A Primer on The Pegasus Spyware

The most recent event concerning Pegasus Spyware involves Apple. The tech manufacturer has managed to distribute a  patch for a critical vulnerability by rolling out security updates in all of its affected iPhones. Since the initial appearance of the malware, Pegasus has had mountainous coverage from international media and governments.  

Reports allege that Pegasus spyware is illegally spying on human rights activists, state heads, and journalists through their iPhones. With complete overdependence on the Internet and tech gadgets, the reliance on personal and commercial tasks is no longer safe.  

On a global scale, there is a collaborative investigation involving Pegasus spyware. Experts insist that it is one of the most dangerous attacks targeted towards smartphones. 

Roots of Pegasus 

Pegasus is the top-of-the-line spyware of the Israeli NSO Group. The company offers cyber intelligence solutions for state-backed law enforcement and intelligence agencies. The Washington Post confirms that the group offers its services to 60 different governments around the world.   

Mechanics of Pegasus 

Attackers send an email or text message to a targeted cell phone. Once the victim opens the message or email, the Pegasus Spyware gets access without any need for user interaction (i.e., clicks). The attacker can then download additional modules on the cell phone and transmit surveillance information.  

Whether it’s Android or iOS, Pegasus Spyware does not require a click to get be executed. It appears the spyware can infiltrate any type of phone from any location. Once the attacker gets remote access to the phone, it can activate virtual surveillance.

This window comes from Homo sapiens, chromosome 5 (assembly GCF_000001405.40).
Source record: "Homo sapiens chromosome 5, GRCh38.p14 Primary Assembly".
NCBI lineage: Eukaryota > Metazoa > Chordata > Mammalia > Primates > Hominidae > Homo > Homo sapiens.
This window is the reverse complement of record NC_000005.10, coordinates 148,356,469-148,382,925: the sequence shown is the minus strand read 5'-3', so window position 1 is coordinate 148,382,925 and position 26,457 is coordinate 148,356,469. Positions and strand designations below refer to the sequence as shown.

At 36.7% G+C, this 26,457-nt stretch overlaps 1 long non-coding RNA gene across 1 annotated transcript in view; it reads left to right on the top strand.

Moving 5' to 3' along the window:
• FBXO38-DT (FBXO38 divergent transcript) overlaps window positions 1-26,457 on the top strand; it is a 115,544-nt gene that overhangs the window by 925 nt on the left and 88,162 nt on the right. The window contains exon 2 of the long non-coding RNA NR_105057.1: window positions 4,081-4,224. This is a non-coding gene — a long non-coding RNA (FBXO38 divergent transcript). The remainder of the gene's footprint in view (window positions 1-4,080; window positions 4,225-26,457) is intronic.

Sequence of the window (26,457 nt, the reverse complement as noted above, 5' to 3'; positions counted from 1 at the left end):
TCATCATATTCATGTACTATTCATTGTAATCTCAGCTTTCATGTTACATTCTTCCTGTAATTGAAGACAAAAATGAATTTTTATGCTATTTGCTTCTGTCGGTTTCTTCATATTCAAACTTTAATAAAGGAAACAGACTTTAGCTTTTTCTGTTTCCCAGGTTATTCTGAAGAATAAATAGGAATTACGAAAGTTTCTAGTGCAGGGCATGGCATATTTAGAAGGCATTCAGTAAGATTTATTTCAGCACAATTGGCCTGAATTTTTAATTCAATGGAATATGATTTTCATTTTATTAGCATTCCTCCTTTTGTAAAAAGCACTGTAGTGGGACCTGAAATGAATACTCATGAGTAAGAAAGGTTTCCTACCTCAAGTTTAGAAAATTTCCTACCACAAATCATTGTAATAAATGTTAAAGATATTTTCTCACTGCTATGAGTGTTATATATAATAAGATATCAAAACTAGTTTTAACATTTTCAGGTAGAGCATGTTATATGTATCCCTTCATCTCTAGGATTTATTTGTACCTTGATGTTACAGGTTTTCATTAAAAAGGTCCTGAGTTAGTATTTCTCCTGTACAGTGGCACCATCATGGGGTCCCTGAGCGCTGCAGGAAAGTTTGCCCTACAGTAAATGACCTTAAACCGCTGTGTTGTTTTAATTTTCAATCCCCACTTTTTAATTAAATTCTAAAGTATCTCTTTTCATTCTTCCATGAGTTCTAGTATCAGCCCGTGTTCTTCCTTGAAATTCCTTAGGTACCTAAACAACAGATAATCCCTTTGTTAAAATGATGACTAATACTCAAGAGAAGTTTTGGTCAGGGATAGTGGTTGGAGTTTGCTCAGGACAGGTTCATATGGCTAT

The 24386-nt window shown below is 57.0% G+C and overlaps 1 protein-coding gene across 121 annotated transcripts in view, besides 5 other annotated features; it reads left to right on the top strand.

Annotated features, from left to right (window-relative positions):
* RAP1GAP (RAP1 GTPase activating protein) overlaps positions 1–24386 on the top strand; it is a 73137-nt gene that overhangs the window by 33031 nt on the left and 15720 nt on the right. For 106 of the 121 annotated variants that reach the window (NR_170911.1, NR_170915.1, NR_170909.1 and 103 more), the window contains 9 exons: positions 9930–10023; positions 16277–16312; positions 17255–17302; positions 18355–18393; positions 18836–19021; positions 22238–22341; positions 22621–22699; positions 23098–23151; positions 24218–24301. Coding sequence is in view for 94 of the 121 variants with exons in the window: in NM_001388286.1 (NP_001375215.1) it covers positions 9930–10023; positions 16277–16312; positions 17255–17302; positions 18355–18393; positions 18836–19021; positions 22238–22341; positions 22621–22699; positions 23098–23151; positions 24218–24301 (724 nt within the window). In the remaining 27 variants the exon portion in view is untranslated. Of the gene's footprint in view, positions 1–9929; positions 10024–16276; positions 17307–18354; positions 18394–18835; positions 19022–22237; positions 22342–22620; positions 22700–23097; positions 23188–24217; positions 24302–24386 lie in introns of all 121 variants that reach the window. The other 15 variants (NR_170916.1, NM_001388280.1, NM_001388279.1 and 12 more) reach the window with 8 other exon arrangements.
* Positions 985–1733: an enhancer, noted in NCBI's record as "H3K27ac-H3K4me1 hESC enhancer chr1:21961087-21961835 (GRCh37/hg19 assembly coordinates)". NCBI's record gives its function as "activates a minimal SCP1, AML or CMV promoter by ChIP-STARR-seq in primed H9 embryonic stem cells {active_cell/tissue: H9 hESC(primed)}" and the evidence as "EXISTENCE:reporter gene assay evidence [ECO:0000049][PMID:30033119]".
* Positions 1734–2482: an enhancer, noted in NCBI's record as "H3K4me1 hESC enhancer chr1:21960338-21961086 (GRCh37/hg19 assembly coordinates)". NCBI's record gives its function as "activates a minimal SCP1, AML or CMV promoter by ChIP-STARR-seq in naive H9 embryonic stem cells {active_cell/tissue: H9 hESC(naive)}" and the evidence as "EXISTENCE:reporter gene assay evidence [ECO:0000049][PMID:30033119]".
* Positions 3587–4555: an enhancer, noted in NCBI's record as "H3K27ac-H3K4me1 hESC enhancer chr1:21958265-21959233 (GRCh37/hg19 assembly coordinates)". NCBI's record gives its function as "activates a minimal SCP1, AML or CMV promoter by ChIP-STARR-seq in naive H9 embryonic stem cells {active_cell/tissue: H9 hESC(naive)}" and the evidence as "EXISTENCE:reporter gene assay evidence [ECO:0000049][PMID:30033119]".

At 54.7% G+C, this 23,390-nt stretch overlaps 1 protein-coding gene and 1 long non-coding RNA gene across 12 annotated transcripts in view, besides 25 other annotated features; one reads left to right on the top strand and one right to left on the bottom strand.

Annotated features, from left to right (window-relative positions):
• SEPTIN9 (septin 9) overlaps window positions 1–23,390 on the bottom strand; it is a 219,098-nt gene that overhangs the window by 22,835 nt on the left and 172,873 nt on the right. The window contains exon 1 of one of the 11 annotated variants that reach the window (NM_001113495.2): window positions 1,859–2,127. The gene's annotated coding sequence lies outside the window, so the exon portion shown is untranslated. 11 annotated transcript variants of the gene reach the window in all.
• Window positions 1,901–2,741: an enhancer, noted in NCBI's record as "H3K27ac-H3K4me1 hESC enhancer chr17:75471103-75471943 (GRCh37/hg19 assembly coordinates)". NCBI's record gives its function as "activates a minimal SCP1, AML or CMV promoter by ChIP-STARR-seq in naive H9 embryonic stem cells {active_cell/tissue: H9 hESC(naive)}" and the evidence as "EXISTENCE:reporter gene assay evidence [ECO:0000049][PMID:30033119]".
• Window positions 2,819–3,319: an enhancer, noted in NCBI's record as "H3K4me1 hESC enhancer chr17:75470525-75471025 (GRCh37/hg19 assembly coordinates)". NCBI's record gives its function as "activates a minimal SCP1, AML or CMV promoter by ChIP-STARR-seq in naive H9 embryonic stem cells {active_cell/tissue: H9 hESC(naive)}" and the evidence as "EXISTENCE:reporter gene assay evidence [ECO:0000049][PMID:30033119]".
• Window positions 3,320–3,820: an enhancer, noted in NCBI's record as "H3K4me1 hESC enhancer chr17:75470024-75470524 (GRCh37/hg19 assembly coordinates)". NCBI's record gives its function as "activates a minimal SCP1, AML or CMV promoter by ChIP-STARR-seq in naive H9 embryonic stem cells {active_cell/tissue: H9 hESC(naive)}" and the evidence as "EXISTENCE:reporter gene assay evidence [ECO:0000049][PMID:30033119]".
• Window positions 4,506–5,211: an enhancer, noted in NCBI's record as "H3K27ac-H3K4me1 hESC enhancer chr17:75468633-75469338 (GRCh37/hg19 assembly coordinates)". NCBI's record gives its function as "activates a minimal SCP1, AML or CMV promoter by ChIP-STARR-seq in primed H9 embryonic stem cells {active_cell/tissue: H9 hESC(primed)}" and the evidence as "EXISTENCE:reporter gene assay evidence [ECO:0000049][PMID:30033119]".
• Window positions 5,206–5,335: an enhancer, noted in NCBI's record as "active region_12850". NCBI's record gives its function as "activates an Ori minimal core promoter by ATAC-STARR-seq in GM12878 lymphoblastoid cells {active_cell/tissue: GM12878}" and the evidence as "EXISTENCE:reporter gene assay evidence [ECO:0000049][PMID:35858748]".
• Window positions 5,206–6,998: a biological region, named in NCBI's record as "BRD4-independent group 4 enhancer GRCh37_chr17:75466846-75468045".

Ultimately, Pegasus Spyware focuses on zero-day vulnerabilities. It is a vulnerability in the operating system of the smartphone that either hasn’t been fixed by the vendor or the user has not updated the device to apply the patches. In a span of few months, Pegasus Spyware has managed to exploit and backdoor millions of iPhones. At the of writing, Apple wants to roll out continuous updates in the software to avoid future attacks. 

What Exactly Pegasus Can DO? 

Once the spyware gets into the smartphone, there is practically nothing users can do to stop it. In particular, the attack can see all the photos, videos, emails, contact lists, SMSs, and call records. The attacker can put a GPS tracker on the phone to see the target movements.  

Reports also confirm that Pegasus spyware can activate the camera and microphone on the phone. In layman’s terms, it turns a cell phone into a surveillance tool. In the case of iPhones, attackers used Pegasus spyware to obtain administrative or root privileges. After that, it can do everything the owner can on the device. 

Targeted Software 

In the last two years, there has been a dramatic increase in malware attacks on different types of devices. Pegasus spyware uses a new infiltration technique that doesn’t require clicks or depend on pre-installed (vulnerable) software. It can exploit a smartphone without users’ knowledge.   

Final Thoughts 

I In late 2021, more details continue to startle tech experts about Pegasus spyware. Tech experts profess that the spyware is (almost) impossible to identify. Despite modern protections and the use of advanced electronic devices, Pegasus spyware leaves no trace of infiltration whatsoever. The new versions of the spyware, however, use the smartphone’s temporary memory.  

So, when users switch off their phones, any virtual trace of the spyware infiltration is completely gone. In retrospect, before leading cybersecurity specialists figure out how to detect the spyware, it is crucial to offer support to users who may be victims of this particular malware.